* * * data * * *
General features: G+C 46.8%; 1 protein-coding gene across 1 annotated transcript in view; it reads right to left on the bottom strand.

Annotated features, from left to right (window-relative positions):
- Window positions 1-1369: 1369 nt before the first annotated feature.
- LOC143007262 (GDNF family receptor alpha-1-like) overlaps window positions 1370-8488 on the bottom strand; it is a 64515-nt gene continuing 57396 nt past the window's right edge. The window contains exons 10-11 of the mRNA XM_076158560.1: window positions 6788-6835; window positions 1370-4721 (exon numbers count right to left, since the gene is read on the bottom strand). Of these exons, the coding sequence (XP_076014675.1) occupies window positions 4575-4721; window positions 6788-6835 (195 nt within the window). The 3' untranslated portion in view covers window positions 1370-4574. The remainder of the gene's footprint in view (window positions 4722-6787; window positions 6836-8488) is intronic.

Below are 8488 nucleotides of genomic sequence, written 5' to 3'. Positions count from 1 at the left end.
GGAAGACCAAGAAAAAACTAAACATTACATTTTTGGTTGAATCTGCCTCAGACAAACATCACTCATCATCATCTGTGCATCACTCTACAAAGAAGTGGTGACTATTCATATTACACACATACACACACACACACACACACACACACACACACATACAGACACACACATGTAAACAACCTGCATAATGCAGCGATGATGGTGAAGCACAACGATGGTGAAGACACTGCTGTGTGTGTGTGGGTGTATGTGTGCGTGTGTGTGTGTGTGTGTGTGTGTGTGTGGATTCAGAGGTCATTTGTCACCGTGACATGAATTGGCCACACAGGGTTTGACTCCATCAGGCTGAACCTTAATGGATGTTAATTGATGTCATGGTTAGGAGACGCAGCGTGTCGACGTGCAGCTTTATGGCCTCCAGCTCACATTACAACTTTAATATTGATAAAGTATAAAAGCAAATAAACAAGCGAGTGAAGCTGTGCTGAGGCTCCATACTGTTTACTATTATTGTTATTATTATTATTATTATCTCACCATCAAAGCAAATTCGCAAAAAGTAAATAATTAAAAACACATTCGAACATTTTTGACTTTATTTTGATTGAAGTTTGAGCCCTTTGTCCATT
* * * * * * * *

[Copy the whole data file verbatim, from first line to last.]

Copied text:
General features: G+C 46.8%; 1 protein-coding gene across 1 annotated transcript in view; it reads right to left on the bottom strand.

Annotated features, from left to right (window-relative positions):
- Window positions 1-1369: 1369 nt before the first annotated feature.
- LOC143007262 (GDNF family receptor alpha-1-like) overlaps window positions 1370-8488 on the bottom strand; it is a 64515-nt gene continuing 57396 nt past the window's right edge. The window contains exons 10-11 of the mRNA XM_076158560.1: window positions 6788-6835; window positions 1370-4721 (exon numbers count right to left, since the gene is read on the bottom strand). Of these exons, the coding sequence (XP_076014675.1) occupies window positions 4575-4721; window positions 6788-6835 (195 nt within the window). The 3' untranslated portion in view covers window positions 1370-4574. The remainder of the gene's footprint in view (window positions 4722-6787; window positions 6836-8488) is intronic.

Below are 8488 nucleotides of genomic sequence, written 5' to 3'. Positions count from 1 at the left end.
GGAAGACCAAGAAAAAACTAAACATTACATTTTTGGTTGAATCTGCCTCAGACAAACATCACTCATCATCATCTGTGCATCACTCTACAAAGAAGTGGTGACTATTCATATTACACACATACACACACACACACACACACACACACACACACATACAGACACACACATGTAAACAACCTGCATAATGCAGCGATGATGGTGAAGCACAACGATGGTGAAGACACTGCTGTGTGTGTGTGGGTGTATGTGTGCGTGTGTGTGTGTGTGTGTGTGTGTGTGTGGATTCAGAGGTCATTTGTCACCGTGACATGAATTGGCCACACAGGGTTTGACTCCATCAGGCTGAACCTTAATGGATGTTAATTGATGTCATGGTTAGGAGACGCAGCGTGTCGACGTGCAGCTTTATGGCCTCCAGCTCACATTACAACTTTAATATTGATAAAGTATAAAAGCAAATAAACAAGCGAGTGAAGCTGTGCTGAGGCTCCATACTGTTTACTATTATTGTTATTATTATTATTATTATCTCACCATCAAAGCAAATTCGCAAAAAGTAAATAATTAAAAACACATTCGAACATTTTTGACTTTATTTTGATTGAAGTTTGAGCCCTTTGTCCATT